Whitbread Hotels & Restaurants managing director Patrick Dempsey has revealed the Premier Inn operator is considering introducing a London living wage and urged fellow hospitality employers to join The Big Conversation to talk about jobs and apprentices in the industry.
Last month InterContinental Hotels Group (IHG) announced it would become the first hotel chain operating in the capital to offer a London living wage to staff working in its managed venues.
The phased pay rises will see IHG employees earning £8.30 - the minimum rate the Living Wage Campaign, founded in 2001, says workers need to 'provide their family with the essentials of life'.
Speaking at the British Hospitality Summit at the IHG venue in London's Park Lane, Dempsey confirmed his firm was open to following suit and was exploring the logistical options of doing so.
"It is something we are looking at; we want to work towards paying that. I think inevitably we will pass some of that onto the customer but I think it is the right way to go. What we need to remember is in London people earn fairly good tips but it is the housekeeping staff we need to think about," he said.
The Big Conversation
Dempsey also announced the launch of an industry-wide forum to discuss what hospitality employers were doing to help support apprentices, youth unemployment and structured work experience placements and urged other employers to join The Big Conversation.
The former Restaurant Associates chief executive revealed Whitbread was being joined by Thistle and Guoman Hotels and Springboard for the event on 11 July to share best practice. The forum is designed to emulate other sectors which have already carried out similar initiatives with the Learning and Skills Council.
"Across other industries there are something like 200,000 work placements happening this year and I think in our industry there are lots of work placements but maybe they are not structured so how can we get 20-50,000 structured work placements in the hospitality industry," he said.
Dempsey told BigHospitality he hoped 50-60 employers would join the event to create work placements and commit to employing a greater percentage of young unemployed people. He added that with more similar events with the BHA around the country it could help the leverage the industry has with Government.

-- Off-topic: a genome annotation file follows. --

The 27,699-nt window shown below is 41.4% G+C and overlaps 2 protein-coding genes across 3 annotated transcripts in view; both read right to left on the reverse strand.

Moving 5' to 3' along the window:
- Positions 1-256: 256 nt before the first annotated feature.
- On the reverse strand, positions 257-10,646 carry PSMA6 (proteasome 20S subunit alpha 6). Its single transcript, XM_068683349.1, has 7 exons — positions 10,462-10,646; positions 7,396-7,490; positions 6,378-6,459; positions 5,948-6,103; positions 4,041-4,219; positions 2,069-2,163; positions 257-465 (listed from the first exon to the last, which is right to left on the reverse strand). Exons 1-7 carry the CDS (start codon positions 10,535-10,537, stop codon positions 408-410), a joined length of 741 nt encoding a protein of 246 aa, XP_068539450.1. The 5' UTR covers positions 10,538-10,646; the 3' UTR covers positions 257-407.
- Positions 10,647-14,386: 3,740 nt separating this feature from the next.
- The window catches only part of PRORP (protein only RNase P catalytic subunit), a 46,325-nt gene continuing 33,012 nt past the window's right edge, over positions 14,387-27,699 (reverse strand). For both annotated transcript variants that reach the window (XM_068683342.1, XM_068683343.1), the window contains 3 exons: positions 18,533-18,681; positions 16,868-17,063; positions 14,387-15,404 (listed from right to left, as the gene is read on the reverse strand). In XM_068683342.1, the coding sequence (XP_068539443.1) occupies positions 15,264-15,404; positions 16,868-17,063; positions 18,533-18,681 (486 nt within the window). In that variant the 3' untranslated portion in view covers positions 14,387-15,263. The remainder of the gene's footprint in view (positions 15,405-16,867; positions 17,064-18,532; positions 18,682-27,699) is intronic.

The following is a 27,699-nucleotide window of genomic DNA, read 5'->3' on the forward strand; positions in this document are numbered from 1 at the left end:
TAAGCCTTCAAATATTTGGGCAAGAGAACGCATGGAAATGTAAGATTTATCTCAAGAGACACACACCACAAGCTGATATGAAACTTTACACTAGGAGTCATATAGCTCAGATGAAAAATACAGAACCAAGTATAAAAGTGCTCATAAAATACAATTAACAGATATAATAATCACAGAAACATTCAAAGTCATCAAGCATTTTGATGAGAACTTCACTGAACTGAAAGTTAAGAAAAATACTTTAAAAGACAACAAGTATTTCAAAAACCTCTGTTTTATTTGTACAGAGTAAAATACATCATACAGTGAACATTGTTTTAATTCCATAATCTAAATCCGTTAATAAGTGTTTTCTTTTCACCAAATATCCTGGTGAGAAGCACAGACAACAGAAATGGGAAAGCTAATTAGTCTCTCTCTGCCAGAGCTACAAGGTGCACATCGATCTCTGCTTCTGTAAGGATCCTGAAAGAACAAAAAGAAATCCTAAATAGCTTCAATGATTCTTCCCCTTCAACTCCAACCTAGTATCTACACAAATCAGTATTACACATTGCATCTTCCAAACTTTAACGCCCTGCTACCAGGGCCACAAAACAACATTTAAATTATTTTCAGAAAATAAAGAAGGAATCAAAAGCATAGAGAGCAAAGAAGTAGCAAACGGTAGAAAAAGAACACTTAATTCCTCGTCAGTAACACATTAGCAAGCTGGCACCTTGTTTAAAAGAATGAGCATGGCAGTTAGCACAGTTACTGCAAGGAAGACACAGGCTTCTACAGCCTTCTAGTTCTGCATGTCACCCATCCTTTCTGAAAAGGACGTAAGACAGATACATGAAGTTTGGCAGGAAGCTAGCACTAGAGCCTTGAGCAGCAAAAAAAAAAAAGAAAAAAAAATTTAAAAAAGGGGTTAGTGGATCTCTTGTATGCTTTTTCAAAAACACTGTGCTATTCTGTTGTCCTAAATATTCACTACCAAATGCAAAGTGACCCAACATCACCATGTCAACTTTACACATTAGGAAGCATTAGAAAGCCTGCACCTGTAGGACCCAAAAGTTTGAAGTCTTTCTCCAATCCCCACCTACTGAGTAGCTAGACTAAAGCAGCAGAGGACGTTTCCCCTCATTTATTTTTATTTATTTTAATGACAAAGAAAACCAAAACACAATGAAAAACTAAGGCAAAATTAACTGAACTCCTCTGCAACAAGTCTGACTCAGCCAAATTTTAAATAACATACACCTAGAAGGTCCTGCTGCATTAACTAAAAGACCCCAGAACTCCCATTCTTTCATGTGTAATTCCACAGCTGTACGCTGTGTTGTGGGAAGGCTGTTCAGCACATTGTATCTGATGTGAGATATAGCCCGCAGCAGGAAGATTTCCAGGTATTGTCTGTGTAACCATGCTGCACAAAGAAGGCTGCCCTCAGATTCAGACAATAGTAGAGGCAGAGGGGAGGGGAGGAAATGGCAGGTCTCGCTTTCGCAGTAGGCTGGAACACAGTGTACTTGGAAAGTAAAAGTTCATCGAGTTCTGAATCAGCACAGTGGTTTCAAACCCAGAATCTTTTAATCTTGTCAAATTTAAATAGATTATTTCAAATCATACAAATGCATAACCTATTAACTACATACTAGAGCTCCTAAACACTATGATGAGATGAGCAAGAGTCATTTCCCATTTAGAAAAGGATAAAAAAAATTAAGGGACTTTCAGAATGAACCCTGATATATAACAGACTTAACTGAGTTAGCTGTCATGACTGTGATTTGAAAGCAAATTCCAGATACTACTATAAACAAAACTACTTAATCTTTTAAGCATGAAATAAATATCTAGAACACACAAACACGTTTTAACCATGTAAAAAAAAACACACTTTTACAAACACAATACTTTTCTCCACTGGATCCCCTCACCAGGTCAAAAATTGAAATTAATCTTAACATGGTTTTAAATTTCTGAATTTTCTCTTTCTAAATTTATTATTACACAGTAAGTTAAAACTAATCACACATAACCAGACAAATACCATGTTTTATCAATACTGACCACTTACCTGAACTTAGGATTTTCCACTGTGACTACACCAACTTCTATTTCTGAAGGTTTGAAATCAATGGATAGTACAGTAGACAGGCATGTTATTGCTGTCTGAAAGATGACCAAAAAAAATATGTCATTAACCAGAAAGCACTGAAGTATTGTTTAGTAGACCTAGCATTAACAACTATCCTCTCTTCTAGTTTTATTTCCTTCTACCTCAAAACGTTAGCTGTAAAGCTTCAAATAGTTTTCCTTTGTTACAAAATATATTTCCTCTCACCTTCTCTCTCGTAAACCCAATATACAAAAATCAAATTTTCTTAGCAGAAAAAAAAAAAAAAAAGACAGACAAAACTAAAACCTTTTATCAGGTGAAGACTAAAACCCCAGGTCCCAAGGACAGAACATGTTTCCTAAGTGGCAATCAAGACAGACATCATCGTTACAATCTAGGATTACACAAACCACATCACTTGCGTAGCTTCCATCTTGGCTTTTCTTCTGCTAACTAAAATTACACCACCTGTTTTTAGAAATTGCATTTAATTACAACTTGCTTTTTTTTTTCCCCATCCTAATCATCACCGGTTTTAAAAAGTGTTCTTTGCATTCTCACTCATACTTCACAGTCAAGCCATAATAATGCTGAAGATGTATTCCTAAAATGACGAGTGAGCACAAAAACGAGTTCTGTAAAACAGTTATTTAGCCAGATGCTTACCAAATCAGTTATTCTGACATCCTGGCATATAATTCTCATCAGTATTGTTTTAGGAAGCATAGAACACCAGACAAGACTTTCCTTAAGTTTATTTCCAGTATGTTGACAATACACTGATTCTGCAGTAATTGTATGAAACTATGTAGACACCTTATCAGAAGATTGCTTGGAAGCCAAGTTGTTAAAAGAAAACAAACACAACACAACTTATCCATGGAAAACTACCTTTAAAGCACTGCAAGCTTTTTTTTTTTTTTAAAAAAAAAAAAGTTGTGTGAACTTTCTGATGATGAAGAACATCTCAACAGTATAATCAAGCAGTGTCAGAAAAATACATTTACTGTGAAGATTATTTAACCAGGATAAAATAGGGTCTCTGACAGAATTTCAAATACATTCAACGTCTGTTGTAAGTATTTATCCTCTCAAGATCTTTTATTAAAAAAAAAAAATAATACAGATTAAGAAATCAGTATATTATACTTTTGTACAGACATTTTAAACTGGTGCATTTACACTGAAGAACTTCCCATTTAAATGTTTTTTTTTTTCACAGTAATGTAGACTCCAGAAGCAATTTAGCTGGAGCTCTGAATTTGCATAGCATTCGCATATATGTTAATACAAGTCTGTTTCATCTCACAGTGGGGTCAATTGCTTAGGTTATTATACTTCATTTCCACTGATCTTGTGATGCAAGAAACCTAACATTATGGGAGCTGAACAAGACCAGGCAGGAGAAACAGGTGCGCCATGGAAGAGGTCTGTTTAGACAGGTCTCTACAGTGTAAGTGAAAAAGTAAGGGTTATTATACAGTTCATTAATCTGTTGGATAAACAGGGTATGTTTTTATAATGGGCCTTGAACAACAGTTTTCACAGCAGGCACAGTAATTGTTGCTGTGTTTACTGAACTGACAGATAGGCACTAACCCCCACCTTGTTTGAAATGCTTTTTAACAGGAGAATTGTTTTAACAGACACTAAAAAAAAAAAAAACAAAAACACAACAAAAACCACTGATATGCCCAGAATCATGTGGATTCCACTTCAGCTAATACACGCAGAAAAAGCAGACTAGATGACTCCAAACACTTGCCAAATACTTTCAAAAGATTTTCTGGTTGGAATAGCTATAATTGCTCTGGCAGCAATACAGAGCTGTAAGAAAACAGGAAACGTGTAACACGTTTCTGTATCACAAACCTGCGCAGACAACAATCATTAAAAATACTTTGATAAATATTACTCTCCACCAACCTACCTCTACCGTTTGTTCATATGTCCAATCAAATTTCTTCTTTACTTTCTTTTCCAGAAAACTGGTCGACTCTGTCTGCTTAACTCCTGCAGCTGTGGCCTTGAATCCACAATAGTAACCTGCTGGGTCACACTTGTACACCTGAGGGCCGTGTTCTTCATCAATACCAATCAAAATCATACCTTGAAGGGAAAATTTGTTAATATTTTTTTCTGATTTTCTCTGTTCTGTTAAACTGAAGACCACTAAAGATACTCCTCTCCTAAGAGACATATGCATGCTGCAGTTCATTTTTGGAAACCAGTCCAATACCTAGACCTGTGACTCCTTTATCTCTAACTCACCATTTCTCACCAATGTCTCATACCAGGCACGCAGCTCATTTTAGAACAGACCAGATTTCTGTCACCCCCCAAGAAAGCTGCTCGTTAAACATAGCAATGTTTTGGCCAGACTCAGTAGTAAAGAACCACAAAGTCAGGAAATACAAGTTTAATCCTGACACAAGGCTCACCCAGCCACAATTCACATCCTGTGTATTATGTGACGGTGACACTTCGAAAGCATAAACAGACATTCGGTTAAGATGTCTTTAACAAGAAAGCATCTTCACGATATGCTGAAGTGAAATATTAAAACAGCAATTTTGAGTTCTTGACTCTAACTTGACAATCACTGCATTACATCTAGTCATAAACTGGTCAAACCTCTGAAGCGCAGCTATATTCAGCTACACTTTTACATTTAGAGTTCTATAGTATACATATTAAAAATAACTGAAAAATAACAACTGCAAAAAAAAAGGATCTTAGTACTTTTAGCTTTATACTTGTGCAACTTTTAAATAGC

"How do we collaborate and bring things together so the BHA has a stronger voice? If the BHA can show what hospitality is doing in employment and say the industry has employed 100,000 of the million unemployed people that gives us far more strength to go and lobby about VAT and other things," he said.
Dempsey was speaking at a panel event at the summit alongside Robin Rowland from YO! Sushi who agreed that the hospitality industry needed to be better at selling itself and sharing its success stories.
"Retailers don't employ anything like as many people but they get far too much airplay. Our business is so sexy and exciting with so many great brands and stories but we are absolutely lousy at actually putting ourselves in front of media," he said.
During the discussion Rowland also said the recession had been beneficial in increasing the amount of talented people looking for employment and the UK education system had failed hospitality but the industry could change the negative perception of hospitality jobs. Dempsey also suggested the economic environment had, at least in part, been beneficial for the sector.
"The difficulty in the marketplace today in property has opened opportunities for us. Never before would I have got space in London for hotels but we opened up in Leicester Square recently. There is a really good environment today and I think we should celebrate it a bit more and I think it is a real disappointment that we haven't got better representation here today from Government," he concluded.